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Last August, CIA Had Putin's Detailed Instructions for Compromising the Election

The Washington Post has published a report saying that last August, the CIA informed Barack Obama that not only was it certain the Russians were actively working to damage Hillary Clinton and help Donald Trump in the election, but they had captured Vladimir Putin's detailed instructions on how to do it. Since Putin, a former KGB agent, is extremely cautious and rarely communicates by phone or computer, the intercept probably came from a top-level mole high in the Russian government who is actually a CIA spy.

In the months following the revelation, top administration officials debated what to do. This included (potential) cyberattacks on Russian infrastructure, release of material the CIA had that could embarrass Putin, or sanctions that could crater the Russian economy. In the end, Obama approved only a minor package: expelling 35 "diplomats" and closing two compounds that were used for spying. Trying (and succeeding) to flip a presidential election has to be the crime of the century, but the response was just a slap on the wrist. Later, one Obama administration official said: "I feel like we sort of choked." President Donald Trump has shown no interest whatsoever in punishing the Russians for their actions. To the contrary, he has talked about lifting existing sanctions rather than imposing new penalties. However, Congress may impose some new sanctions on its own.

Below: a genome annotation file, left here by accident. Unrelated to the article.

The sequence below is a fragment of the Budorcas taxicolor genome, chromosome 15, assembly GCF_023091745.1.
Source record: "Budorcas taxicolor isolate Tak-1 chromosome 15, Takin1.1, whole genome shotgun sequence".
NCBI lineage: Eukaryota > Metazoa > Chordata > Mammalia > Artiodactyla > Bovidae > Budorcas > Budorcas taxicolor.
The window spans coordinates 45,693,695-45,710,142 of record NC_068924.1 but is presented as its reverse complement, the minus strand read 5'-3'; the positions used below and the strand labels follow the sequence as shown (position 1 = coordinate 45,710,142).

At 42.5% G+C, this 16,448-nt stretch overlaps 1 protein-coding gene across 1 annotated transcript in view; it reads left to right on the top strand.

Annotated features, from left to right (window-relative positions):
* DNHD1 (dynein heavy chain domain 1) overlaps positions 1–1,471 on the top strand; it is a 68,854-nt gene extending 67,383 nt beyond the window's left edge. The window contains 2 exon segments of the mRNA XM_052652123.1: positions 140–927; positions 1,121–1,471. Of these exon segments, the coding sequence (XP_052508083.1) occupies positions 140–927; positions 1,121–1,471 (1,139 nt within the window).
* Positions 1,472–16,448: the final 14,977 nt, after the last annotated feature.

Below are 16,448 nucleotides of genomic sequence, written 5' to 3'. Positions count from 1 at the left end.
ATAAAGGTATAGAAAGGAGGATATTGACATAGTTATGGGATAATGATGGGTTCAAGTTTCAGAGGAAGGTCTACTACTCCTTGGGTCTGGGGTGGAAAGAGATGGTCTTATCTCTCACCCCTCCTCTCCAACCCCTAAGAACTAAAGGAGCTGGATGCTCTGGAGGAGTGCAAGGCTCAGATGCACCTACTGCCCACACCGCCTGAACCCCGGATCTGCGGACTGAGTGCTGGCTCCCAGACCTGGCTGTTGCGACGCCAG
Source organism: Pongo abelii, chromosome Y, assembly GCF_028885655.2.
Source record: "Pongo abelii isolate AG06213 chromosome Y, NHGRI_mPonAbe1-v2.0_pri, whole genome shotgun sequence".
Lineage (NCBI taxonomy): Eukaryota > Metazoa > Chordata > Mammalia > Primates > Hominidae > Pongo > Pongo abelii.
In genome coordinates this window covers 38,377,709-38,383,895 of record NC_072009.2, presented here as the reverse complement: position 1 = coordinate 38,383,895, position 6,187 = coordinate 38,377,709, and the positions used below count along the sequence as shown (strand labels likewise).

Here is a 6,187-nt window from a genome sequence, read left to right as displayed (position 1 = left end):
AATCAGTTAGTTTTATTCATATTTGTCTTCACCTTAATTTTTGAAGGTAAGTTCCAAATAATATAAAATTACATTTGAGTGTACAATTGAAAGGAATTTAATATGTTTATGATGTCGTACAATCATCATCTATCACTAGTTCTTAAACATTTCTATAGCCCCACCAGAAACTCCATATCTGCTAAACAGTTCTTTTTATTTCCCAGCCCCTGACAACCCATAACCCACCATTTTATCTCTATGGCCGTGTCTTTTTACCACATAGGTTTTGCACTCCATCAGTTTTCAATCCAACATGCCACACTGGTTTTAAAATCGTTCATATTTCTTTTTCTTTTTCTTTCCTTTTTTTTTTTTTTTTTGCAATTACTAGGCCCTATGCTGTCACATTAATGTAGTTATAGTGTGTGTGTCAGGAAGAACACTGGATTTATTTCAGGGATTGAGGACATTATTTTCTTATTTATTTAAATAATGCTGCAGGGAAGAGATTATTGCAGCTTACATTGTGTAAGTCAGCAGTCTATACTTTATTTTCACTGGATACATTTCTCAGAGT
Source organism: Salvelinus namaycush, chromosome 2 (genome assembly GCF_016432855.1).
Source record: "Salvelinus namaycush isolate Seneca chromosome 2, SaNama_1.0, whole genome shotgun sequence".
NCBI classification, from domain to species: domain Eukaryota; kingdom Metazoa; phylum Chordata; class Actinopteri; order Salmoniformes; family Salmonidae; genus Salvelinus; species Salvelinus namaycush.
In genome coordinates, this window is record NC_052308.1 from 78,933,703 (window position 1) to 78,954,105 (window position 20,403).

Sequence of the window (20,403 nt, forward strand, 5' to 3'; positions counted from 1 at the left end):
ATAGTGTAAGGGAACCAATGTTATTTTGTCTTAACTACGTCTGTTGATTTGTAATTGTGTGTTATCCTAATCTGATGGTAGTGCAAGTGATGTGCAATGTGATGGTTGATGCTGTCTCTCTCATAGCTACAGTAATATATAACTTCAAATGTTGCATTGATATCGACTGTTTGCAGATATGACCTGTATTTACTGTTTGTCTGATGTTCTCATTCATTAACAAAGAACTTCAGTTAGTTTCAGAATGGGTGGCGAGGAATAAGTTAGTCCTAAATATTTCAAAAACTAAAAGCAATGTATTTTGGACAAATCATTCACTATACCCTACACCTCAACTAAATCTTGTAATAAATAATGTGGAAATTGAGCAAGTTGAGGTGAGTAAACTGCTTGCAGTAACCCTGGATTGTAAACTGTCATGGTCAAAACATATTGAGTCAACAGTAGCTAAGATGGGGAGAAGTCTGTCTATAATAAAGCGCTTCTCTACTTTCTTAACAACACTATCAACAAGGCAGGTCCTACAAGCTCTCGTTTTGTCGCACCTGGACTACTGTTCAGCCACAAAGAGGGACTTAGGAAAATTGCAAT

Obama's main concern, as he and a small number of top officials discussed their options in the highly secure Situation Room, was not making things even worse. One thing he ordered was offering assistance to the states to shore up their voting systems. To his amazement, Brian Kemp, the Republican secretary of state in Georgia, denounced the move as a violation of states rights. So did other state officials. Republican leaders in Congress didn't believe the CIA's evidence. So, Obama wasn't able to do much to stop or punish the Russians.

The Post's reporting is based on more than three dozen interviews with former and current senior officials in the White House, as well as the State, Defense, and Homeland Security departments and the intelligence community. It goes into a great amount of detail about what happened and when. The paper also left out key information at the request of the government. (V)

Trump Blasts Obama for Russian Interference